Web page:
The good news is that there are regulators and authorities throughout the world, such as the North American Securities Administrators Association (NASAA), European Securities and Markets Authority (ESMA), Financial Action Task Force (FATF), and many others that monitor these fund raising activities/transactions, investigate any illegal/illicit/deceiving involvement and prosecute where needed.
How to lower the risk?
Mastercard and Visa are preparing their clients/merchants on how to deal effectively with the evolving risk management challenges. During RiskConnect, Jonathan Trivelas, Director, Customer Compliance and Fraud, Mastercard, covered Mastercard’s Business Risk Assessment and Mitigation (BRAM) program and its latest requirements concerning high risks merchants. These initiatives are called AN 1683—Addition of High-Risk Securities Merchants to the BRAM Program and Revised Standards—High-Risk Securities Merchant Registration and AN 1695—Addition of Cryptocurrency Merchants to the BRAM Program and Revised Standards— Cryptocurrency Merchant Registration and apply mainly to cryptocurrency use and chosen high-risk financial instruments trading. This includes recent developments regarding cryptocurrency merchants, high risk security traders (Binary, Forex, etc.), sports betting and high risk negative option billing merchants.
These standards came into effect on October 12th, though discussions around them have been started by Mastercard in spring 2018. Generally speaking, they apply to high risk merchants. It is also worth mentioning that ESMA (European Securities and Markets Authority) has already taken the intervention measures and temporarily prohibited the marketing, distribution or sale of binary options to retail clients. AN 1683 and AN 1695 also aim to provide legal opinions on the possibility of carrying out cryptocurrency business in a particular country.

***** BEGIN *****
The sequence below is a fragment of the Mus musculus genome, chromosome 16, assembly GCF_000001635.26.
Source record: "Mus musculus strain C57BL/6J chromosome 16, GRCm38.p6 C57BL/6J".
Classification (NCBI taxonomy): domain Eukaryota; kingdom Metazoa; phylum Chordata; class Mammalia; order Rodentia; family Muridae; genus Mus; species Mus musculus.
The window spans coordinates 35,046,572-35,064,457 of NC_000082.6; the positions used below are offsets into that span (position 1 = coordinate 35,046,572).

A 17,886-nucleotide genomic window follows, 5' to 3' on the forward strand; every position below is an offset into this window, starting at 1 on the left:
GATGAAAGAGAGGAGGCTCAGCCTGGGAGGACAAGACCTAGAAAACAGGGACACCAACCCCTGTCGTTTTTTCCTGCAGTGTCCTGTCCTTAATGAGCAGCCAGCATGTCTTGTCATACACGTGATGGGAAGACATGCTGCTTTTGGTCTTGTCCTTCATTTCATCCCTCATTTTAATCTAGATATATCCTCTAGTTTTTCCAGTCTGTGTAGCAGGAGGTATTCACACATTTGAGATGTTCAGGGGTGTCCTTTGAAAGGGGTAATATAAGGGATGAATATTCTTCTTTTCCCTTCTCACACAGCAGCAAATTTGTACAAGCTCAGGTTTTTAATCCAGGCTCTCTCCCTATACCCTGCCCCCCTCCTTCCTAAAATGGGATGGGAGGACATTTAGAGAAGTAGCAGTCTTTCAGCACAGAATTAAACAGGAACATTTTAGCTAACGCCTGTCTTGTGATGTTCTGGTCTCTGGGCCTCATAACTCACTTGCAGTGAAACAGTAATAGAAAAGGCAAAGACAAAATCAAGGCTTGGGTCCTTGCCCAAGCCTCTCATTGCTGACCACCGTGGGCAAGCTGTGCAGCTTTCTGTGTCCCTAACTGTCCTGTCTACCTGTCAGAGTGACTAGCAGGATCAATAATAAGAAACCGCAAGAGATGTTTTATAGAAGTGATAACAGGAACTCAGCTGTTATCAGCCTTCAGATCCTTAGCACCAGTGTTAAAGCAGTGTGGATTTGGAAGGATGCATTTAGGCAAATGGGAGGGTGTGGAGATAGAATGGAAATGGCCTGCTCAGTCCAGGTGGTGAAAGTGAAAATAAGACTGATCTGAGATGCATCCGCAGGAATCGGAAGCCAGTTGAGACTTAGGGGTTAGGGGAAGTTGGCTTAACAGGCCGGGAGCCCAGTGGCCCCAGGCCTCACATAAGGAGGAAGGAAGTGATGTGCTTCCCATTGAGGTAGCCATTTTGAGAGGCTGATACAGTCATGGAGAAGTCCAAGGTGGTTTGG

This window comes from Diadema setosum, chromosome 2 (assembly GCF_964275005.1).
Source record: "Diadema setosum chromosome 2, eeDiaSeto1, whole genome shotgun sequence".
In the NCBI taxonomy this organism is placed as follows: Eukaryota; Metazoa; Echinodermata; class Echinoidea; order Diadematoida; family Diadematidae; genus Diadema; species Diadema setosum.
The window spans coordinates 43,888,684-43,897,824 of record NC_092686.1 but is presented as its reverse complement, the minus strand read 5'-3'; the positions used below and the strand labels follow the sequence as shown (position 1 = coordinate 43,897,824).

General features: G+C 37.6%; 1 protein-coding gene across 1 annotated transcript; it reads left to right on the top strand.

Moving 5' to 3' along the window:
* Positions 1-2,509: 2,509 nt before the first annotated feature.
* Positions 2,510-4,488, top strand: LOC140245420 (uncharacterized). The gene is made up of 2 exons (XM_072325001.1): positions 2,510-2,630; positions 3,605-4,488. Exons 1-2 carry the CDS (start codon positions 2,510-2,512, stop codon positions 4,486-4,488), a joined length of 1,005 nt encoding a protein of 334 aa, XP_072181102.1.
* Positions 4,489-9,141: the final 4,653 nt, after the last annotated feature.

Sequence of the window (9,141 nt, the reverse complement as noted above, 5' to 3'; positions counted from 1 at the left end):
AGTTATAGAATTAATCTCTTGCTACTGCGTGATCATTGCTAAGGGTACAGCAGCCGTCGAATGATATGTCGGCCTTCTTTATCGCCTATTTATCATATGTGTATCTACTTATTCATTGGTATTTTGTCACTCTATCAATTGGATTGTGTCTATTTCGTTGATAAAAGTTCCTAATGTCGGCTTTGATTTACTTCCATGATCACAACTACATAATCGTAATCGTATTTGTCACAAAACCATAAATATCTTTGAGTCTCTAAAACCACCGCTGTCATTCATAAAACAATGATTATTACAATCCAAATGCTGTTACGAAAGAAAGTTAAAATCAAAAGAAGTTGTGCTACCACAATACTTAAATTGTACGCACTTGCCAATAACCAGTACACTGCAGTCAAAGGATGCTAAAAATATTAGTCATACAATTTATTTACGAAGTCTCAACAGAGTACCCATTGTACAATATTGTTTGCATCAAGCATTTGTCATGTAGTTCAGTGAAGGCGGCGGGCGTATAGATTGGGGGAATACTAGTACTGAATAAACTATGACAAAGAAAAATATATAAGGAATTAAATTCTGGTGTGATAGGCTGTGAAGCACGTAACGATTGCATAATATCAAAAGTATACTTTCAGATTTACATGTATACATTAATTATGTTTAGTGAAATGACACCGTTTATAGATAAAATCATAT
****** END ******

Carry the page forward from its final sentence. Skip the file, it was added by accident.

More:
In a world where anyone can be a merchant, everyone can be a customer, and the regulatory environment continues to extend their enforcement. Another option to lower this risk is to leverage global data points to automate and revolutionise online verifications and fraud prevention.
There are companies such as 4Stop or IdentityMind that, through the power of data, they can achieve automated risk mitigation, even for … cryptocurrency transactions, as technology has the capability to deanonymize an address on the Bitcoin network, thus attaching it to the real world identity of the person controlling it. Once this happens, all transactions made from and to this address become visible and traceable since the beginning of the blockchain and till the very last block.
Education in risk management is crucial
We have the tools and technology, we have the regulations and best practices examples, but how can risk professionals establish a knowledge base in an industry that lacks an established professional educational path and is evolving as quickly as it is? Clearly, by setting industry standards for professionalism and proficiency for the acquiring industry. There are a few associations, companies, groups like Electronic Transaction Association, Web Shield, Merchant Acquirer’s Committee that through programs, trainings, book releases, events, and many more are trying to offer new market players the tools to understand the risks associated with financial services.
We cannot but agree with Jason Oxman, CEO, Electronic Transactions Association who says “Through the ETA Certified Payments Professional program, as well as ETA’s new Self-Regulation Program, we are raising the level of education and professionalism in the payments industry, and events like RiskConnect help us increase awareness of the importance of global partnerships.”
We want to take this opportunity to thank the Web Shield team for inviting us for the RiskConnect event and conclude by adding Christian’s Chmiel, CEO&Founder Web Shield remark: “In the fight against fraud, education and collaboration are at least as important as technology”.